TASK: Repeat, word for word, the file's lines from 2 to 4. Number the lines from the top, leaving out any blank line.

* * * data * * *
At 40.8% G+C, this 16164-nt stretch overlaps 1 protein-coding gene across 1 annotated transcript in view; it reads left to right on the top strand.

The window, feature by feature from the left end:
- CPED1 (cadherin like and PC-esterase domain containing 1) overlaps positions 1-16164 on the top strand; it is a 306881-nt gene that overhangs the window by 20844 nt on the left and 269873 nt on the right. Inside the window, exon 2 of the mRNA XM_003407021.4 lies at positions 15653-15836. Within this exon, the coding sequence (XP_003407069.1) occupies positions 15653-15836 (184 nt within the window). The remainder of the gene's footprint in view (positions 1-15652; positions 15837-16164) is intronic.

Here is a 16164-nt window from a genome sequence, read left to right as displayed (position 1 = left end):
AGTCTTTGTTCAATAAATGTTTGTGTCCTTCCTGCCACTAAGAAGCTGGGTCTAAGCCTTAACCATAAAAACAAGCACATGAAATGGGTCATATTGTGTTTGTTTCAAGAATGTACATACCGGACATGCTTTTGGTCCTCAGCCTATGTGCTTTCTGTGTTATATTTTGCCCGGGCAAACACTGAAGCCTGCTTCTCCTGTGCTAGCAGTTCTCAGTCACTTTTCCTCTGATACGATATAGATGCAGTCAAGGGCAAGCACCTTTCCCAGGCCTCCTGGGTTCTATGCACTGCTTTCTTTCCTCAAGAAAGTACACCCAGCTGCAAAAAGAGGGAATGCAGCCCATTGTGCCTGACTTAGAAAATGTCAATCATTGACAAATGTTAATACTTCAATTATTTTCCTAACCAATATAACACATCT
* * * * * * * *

The window, feature by feature from the left end:
- CPED1 (cadherin like and PC-esterase domain containing 1) overlaps positions 1-16164 on the top strand; it is a 306881-nt gene that overhangs the window by 20844 nt on the left and 269873 nt on the right. Inside the window, exon 2 of the mRNA XM_003407021.4 lies at positions 15653-15836. Within this exon, the coding sequence (XP_003407069.1) occupies positions 15653-15836 (184 nt within the window). The remainder of the gene's footprint in view (positions 1-15652; positions 15837-16164) is intronic.

Here is a 16164-nt window from a genome sequence, read left to right as displayed (position 1 = left end):